The Sea Thy Mistress (Excerpt) |

The Sea Thy Mistress (Excerpt)

Please enjoy this excerpt from Elizabeth Bear's upcoming book, The Sea Thy Mistress, out this February 1st from Tor Books. This quiet sequel to 2008's All the Windwracked Stars, focuses on those the angel Muire left behind, and the growth they must undergo even as the goddess Heythe plots against them.

Along with this excerpt, you can also enjoy Elizabeth Bear's extensive review posts here on


34 A.R. (After Rekindling)
1st of Spring

An old man with radiation scars surrounding the chromed half of his face limped down a salt-grass covered dune. Metal armatures creaked under his clothing as he thumped heavily across dry sand to wet, scuffing through the black and white line of the high-tide boundary, where the sharp glitter of cast-up teeth tangled in film-shiny ribbons of kelp. About his feet, small combers glittered in the light of a gibbous moon. Above, the sky was deepest indigo: the stars were breathtakingly bright.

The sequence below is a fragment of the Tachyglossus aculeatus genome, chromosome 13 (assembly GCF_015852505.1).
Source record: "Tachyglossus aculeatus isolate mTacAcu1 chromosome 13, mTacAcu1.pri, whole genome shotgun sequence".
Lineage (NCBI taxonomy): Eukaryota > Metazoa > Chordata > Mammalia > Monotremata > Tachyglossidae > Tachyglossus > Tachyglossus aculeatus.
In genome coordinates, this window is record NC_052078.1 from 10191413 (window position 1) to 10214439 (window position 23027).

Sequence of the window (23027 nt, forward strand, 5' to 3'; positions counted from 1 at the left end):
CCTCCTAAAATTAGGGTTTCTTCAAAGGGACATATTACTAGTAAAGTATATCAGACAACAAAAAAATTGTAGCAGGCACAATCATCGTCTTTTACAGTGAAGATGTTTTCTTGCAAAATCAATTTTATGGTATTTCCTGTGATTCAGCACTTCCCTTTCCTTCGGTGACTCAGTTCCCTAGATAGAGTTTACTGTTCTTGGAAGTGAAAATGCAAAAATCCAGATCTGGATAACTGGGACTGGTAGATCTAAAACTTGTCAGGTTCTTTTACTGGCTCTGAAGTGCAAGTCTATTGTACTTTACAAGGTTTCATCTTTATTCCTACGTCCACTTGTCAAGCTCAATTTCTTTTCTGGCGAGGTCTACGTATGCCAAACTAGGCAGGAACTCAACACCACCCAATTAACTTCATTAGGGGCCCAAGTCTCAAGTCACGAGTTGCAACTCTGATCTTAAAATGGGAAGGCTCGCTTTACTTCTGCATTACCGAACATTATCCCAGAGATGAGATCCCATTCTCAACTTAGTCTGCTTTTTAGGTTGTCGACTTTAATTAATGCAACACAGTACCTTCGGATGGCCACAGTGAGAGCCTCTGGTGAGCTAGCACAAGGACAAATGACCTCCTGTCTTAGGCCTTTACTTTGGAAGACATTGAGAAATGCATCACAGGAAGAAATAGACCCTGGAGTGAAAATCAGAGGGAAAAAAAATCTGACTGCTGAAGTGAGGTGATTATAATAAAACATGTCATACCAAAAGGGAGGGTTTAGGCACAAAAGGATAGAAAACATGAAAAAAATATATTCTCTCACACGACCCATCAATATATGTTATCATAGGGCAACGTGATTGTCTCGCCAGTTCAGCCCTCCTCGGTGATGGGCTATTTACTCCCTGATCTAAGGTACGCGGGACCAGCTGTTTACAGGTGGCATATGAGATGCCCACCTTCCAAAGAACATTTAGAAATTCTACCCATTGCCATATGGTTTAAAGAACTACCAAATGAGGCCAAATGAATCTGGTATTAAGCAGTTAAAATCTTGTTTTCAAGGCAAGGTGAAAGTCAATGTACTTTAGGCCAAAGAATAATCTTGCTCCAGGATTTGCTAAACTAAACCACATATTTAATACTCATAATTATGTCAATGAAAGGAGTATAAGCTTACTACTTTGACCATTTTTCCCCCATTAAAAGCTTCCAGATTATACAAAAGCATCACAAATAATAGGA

The old man, whose name was Aethelred, fetched up against a large piece of seawrack, perhaps the wooden keel of some long-ago ship, and made a little ceremony of seating himself. He relied heavily on his staff until his bad leg was settled, and then he sighed in relief and leaned back, stretching and spreading his robes out around him.

He stared out over the ocean in silence until the moon was halfway down the sky. Then he reached out with his staff and tapped at the oscillating edge of the water as if rapping on a door.

He seemed to think about the words very hard before he said them. “What I came to say was, I was mad at you at the time, for Cahey’s sake… but I had some time to think about it after you changed, and he… changed, you know. And I’ve got to say, I think now that was a real… a real grown up thing you did back there. A real grown up thing.